Rome never treated Christianity as other religions were treated. Gibbon tells us that the Romans were already somewhat intolerant of Judaism and extended their intolerance to the new Jewish sect, somewhat more intractable than their neighbours, which Christians were supposed to be. He also shows that Christians who had neither temples nor synagogues were supposed to be atheists, and so beyond the pale of toleration, and that the secret assemblies of Christians were supposed to have a hostile political meaning. But something more is required to explain the uncompromising hostility of Rome, especially when we find that latterly that hostility was strongest under the greatest and noblest emperors. Since Roman toleration was founded on public policy, there was an end of it with regard to a religion which was of no use in curbing a conquered people. The Christian religion was nova and illicita; it was not a national religion nor a recognized faith, and was a new and unaccountable phenomenon which might be, and most probably was, fraught with danger to the sacred state. We find, too, in many of Rome's ablest statesmen a strange instinctive dread of Christianity. They made inquiries about it and were watchful of it, and yet could get no real insight into it. They could not help noticing how in spite of edicts and persecutions Christianity was rapidly increasing; they saw how, with a daring which to them was simply inexplicable, it was nothing loath to match itself against the power of Rome. To the ears of these dark and jealous emperors came tidings of Christianity copying the jurisdiction of Rome in its ecclesiastical divisions of the land, of its success in the large towns in the empire, of its entrance into the army. They saw, too, what Constantine was the first to make use of, that Christianity acted in such a way upon the physical frame that Christian soldiers were stronger and braver than their fellows, and man for man and battalion for battalion were more than a match for the pagans. Above all, they heard rumours of a new kingdom which the Christians were to establish, of confidently expressed hopes that the kingdom would soon come, and of openly asserted resolutions and prophecies that it would be established on the ruins of Rome itself. And, on the side of the Christians, Tertullian was ready to boast that in a few years the Christian empire had more extensive boundaries than the Roman, and that Christian soldiers had penetrated and triumphed in regions where the Roman arms were unknown or defied. Christian martyrs marching to the arena confidently predicted the speedy overthrown of the cruel paganism which sent them there. As the struggle deepened, too, there entered a distinctly new element on the Christian side and the contest became not merely one of the true religion against a false paganism and a pagan and persecuting state; it became a battle between two kingdoms. The Christian bishop and the Roman governor were two rival authorities, viceroys in two warring empires; and the saints would inherit the earth, when the church ruled instead of Rome as the mistress of the world. During the long struggle between Rome and Christianity we see this subtle influence entering into and withering the true spiritual conception of the kingdom of God, until at last it is almost transformed into an earthly empire. St Augustine has seized on and represented this idea with sublime dramatic power in his Civitas Dei in peregrinatione per terras, where the Civitas Dei, or the church, is set over against the Civitas Terrena, or state and where the kingdom of God, however grandly pictured; is almost as material, earthly, and sensible as the empire of pagan Rome. From this fatal influence have come all the attempts to realize the universality and catholicity of the church in a purely external or visible way, and the failure to understand how Christianity may be all-embracing without visibly covering and controlling the earth.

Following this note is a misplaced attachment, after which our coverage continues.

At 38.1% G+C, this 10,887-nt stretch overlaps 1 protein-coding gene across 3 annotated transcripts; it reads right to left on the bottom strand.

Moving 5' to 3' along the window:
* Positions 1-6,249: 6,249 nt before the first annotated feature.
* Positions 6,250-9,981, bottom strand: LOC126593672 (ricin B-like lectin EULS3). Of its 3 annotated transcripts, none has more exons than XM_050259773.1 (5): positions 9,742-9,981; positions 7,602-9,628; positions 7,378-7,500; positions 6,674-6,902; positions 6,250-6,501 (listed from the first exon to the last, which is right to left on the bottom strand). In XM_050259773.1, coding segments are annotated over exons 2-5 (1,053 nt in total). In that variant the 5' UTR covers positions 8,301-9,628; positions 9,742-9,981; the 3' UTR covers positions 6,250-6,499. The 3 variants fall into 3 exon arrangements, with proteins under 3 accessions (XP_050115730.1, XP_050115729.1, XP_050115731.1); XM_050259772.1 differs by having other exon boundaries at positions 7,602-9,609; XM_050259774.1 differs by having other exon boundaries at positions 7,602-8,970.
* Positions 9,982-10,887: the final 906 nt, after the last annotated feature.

In her contest with Rome Christianity succeeded in realizing and giving expression to her claim to universal dominion, but in Rome's overthrow she inflicted an almost fatal wound on herself when she was unconsciously induced to take the government of a pagan empire as her model for the organization of a spiritual kingdom.